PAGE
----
Glenn Beck: Normally I'd say "Hello America," but here's the one thing: This can't be the same country I grew up in because in the America I grew up in the headlines would be a whole lot different today.
Rush Limbaugh: We have to stop and shout, and stop this and oppose it. This is not the America that you and I grew up – I said earlier if Al Qaeda wants to demolish the America we know and love, they'd better hurry because Obama's beating them to it.
Sean Hannity: Obama is single-handedly destroying the America I grew up in.
Sarah Palin (praising North Carolina's small towns): We believe that the best of America is in these small towns that we get to visit, and in these wonderful little pockets of what I call the real America, being here with all of you hard-working very patriotic, um, very, um, pro-America areas of this great nation.
Bill O'Reilly: If you are 35 or older, chances are good that your childhood in America was pretty much like mine, no matter where you grew up. ... How times have changed.
Ann Coulter: No matter what defeatist tack liberals take, real Americans are behind our troops 100 percent, behind John Ashcroft 100 percent, behind locking up suspected terrorists 100 percent, behind surveillance of Arabs 100 percent.
Anyone listening to the town-hall gatherings concerning health care over the summer heard several themes running throughout the oppositional rhetoric to comprehensive health care. Among one of the prominent themes voiced by many seniors in their 60s and 70s is the demand to return to the America of yesteryear. The America in which they and many of us grew up. The America of the 1950s and '60s.
At the top of their lungs, they demanded that this America be returned to them. They expressed real fear about today's America, wanting to return to a simpler time when everyone knew their place. Frankly, whenever I hear such nostalgia for the good old days, a cold chill runs up my Hispanic spine, mainly because I am old enough to remember all too well the America to which they want to return.
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Regardless of O'Reilly's tendency of reducing all Americans to some mystical white experience similar to a "Leave it to Beaver" sitcom, this Latino-American who is way over 35 lived in a very different America than him, even though our homes were just a few miles apart. His Long Island experience could not be enjoyed by my family, relegated to the New York slums of Hell's Kitchen, thanks to the prevalent segregation of the America for which he pines.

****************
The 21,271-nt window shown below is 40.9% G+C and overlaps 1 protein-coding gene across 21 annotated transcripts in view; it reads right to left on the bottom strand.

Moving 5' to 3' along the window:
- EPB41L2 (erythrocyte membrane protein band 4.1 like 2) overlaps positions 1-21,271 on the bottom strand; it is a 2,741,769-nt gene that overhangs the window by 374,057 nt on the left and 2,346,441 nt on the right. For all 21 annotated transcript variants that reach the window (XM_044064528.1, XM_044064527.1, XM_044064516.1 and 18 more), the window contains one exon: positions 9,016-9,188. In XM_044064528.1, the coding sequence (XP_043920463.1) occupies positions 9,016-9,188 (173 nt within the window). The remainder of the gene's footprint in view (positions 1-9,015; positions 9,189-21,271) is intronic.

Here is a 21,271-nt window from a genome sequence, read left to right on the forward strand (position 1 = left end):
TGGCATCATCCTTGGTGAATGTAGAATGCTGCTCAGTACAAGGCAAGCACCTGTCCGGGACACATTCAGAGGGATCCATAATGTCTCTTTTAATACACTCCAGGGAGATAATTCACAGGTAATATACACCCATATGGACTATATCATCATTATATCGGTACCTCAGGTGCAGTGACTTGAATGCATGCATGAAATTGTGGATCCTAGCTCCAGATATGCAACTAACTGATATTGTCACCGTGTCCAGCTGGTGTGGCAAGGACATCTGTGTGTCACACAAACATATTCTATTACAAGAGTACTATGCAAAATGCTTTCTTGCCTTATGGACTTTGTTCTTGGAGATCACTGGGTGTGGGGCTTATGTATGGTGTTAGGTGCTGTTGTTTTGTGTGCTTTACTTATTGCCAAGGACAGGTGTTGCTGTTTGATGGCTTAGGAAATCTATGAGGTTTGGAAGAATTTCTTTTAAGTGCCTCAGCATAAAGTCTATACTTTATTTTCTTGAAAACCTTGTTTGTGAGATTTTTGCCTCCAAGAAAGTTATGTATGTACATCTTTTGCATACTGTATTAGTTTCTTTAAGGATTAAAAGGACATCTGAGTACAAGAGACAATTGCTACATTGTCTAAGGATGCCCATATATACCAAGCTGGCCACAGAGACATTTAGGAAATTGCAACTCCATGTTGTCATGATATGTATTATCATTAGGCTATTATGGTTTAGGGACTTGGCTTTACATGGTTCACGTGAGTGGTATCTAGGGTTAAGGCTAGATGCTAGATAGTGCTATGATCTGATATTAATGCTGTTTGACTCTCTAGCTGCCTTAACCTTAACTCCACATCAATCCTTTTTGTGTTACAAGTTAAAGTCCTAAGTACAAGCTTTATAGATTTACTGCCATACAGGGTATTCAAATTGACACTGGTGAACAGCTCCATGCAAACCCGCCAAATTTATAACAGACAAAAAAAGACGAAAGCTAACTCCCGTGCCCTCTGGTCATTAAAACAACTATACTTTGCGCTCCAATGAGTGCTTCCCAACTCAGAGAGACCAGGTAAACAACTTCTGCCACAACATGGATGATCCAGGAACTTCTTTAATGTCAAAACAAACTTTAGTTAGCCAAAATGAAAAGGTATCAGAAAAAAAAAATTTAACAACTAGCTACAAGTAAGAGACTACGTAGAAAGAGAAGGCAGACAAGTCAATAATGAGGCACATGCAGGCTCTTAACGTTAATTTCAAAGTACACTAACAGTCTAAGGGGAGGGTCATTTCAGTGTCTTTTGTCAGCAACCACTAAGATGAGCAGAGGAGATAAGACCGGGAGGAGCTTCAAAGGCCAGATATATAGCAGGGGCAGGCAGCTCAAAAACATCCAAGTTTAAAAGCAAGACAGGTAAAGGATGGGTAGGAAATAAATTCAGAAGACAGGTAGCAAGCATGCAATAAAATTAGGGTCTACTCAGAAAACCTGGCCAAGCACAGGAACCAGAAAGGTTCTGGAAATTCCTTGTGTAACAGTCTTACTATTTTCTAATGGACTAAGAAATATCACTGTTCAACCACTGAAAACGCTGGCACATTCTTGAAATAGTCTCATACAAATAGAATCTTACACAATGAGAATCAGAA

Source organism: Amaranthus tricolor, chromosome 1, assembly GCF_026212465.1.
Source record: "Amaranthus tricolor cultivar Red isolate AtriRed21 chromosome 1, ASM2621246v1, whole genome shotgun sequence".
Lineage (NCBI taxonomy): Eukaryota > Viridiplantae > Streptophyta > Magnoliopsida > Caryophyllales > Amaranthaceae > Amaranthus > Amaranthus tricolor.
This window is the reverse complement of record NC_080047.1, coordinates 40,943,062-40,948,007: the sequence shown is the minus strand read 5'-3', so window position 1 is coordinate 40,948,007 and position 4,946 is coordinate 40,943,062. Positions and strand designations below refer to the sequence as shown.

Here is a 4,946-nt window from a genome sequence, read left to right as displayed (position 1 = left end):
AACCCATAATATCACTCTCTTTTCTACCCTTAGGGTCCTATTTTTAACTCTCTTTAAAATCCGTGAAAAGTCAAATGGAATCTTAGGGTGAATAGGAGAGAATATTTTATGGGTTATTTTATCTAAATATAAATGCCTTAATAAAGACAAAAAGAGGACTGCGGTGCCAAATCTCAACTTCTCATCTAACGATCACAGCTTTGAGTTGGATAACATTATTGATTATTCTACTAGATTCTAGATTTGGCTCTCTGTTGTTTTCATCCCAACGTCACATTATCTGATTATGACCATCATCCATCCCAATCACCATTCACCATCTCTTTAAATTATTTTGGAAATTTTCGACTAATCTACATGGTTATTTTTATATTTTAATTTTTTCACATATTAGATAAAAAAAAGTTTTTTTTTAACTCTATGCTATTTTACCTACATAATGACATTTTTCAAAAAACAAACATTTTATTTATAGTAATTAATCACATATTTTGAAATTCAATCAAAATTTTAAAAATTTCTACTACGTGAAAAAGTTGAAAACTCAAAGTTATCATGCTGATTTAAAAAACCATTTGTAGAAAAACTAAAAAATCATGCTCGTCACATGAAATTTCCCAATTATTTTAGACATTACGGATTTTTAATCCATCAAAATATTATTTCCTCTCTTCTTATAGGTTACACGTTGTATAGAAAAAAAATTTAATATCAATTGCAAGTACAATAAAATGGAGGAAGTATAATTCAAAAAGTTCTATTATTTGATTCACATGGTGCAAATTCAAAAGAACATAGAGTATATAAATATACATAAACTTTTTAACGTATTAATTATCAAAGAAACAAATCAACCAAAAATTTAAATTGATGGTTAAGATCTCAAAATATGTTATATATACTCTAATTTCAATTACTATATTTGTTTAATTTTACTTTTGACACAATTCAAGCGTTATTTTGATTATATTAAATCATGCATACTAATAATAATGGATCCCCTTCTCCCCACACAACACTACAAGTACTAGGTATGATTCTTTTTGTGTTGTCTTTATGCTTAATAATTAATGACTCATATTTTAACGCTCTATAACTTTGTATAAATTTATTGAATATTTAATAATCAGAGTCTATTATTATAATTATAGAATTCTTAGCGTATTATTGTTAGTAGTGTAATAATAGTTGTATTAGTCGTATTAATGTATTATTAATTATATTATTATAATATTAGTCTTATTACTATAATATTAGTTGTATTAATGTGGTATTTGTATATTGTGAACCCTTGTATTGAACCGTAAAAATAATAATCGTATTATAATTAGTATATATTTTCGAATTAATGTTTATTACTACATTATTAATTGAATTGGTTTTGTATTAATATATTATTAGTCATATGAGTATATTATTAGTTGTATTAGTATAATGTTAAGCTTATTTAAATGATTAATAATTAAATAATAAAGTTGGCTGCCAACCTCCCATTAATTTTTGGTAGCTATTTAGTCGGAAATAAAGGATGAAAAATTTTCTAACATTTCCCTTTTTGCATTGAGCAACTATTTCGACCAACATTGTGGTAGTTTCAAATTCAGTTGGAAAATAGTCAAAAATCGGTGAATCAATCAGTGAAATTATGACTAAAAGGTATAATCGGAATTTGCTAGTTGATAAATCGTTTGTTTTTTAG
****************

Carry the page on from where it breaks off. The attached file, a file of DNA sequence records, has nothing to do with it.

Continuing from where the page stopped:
This was an America where brown bodies throughout the Southwest, like black bodies throughout the South, were often the strange fruit found hanging from trees. This was an America where the killing or the disappearance of nonwhite bodies was a common occurrence.
It's an America where I learned early, for my own safety and hopes of surviving, to fear, not trust, law enforcement. Laws, customs and traditions made sure that the deprivation of my Hispanic childhood was absolutely nothing like O'Reilly's childhood.
The headlines Beck longs for are in an America where a Latina would never have been heralded as a Supreme Court justice in its newspapers. This is an America where I would have remained trapped in my first job at 9 years old as a janitor. (Child labor laws didn't apply to Hispanic kids.) I pushed a mop that was taller than me. My only aspiration was to succeed my father as the building's superintendent.
It was an America where this Hispanic lacked the opportunities to grow up to become a seminary professor, let alone a Supreme Court justice.
Ann Coulter's America is very curious. It seems to beckon back to a Joe McCarthy era as if it had won the day. Where all real Americans support a conservative cause 100 percent. Where deviation from the party line does not exist. This is a love-it-or-leave-it attitude toward an America where differences of opinion are stifled.
Such an America seems to have more in common with some Party Central Committee that outlines what we should believe and support and what we shouldn't, rather than a democracy where differences are the desired norm.
Palin believes that real America is comprised of small North Carolina towns, reminiscent of the mystical North Carolina town of Mayberry, from the sitcom, "The Andy Griffin Show," popular during our childhood. This is an America where lovable characters like Aunt Bee, deputy sheriff Barney Fife and little Opie lived in an uncomplicated, simple and rustic America.
More importantly, this is an America that, in spite of the fact Mayberry is located in the heart of the South, there are no black people and less Hispanics, not that different from Palin's real-life hometown.
For Limbaugh and Hannity, the America they wish to return to is one where Obama would never have been able to occupy the White House. One where his views and concerns would never be able to see the light of day.
In short, what all those who demand a return to the America of our youth really want is an America that would have kept the White House white.
Miguel A. De La Torre is director of the Justice and Peace Institute and associate professor of social ethics at Iliff School of Theology in Denver.